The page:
ORLANDO—Triological Society members should seek out ways to keep the society relevant, both today and in the future, said Jesus E. Medina, MD, during his Presidential Address here on April 12 at the Triological Society’s 116th Annual Meeting. The meeting was held as part of the Combined Otolaryngology Spring Meetings. Click here to listen to the entire address, and click here for Dr. Medina’s slide presentation (PDF).
Explore this issue:April 2013
“To determine our relevance as a scientific society, we must determine what is pertinent to our members,” added Dr. Medina. Once this is done, he said, the society will be able to determine what steps to take to maintain the organization’s position as a strong force in the field of otolaryngology.
Identifying Key Elements
To gather this information and to determine the value of membership, the society sent 69 of its newest members a survey asking for their reflections on the reasons why they made the decision to become members. More than half responded.
Through an analysis of the feedback, the society identified seven key reasons why these new members sought to join the organization:
- Membership affords the opportunity to contribute and advance academic and scholarly research within the field;
- Membership is considered prestigious, and those persons respected in the field are members.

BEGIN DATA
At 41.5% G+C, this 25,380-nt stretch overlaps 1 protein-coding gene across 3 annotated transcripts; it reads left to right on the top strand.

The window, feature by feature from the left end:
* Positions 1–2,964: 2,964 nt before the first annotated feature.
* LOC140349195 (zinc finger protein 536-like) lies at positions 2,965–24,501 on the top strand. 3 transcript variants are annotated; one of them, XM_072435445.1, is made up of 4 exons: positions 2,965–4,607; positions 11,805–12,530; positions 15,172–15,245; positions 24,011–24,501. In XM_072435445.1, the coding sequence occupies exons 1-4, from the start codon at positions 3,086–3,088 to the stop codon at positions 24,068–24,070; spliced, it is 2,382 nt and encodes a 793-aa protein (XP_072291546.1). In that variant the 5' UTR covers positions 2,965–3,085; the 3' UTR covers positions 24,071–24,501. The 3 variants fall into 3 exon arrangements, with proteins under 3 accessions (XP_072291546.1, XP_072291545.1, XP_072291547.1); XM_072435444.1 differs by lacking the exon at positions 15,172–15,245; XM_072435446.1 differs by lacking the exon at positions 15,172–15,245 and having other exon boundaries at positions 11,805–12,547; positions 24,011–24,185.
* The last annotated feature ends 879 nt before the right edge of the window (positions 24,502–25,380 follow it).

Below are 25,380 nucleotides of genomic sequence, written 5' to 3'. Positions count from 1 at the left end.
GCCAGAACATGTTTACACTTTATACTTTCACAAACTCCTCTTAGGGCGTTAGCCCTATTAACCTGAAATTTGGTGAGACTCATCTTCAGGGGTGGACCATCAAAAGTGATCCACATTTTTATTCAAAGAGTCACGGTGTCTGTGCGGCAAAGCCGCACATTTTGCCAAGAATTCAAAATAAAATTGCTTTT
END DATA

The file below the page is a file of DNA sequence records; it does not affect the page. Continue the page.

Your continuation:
- Membership is viewed as necessary for professional development and for attaining professional and personal goals;
- Current members, mentors or influential colleagues encouraged them to seek membership;
- Membership is viewed as a gateway or prerequisite for membership and leadership opportunities in other societies;
- The Triological Society promotes a cross-discipline focus and specialty unity;
- Membership is a way to enhance increased funding opportunities and research grants to expand the field.
“Given that the No. 1 reason listed by the new members is to contribute,” said Dr. Medina, “it behooves us to continue to be creative in finding more opportunities for them to present their work at our meetings.” Another way is for members to contribute to the society’s journal, The Laryngoscope, he added.
As presenting and publishing is the intended outcome of research, another pertinent marker of the society’s relevance is how well it’s doing on funding that research, he said. The amount of money given by the TRIO in the form of grants to support research has increased dramatically over the past decade. Presently, the society gives $440,000 a year in grants to support research, the largest amount of money to support research given by any organization in otolaryngology, said Dr. Medina. “I’m pleased to say this is an area in which we’re doing exceedingly well.”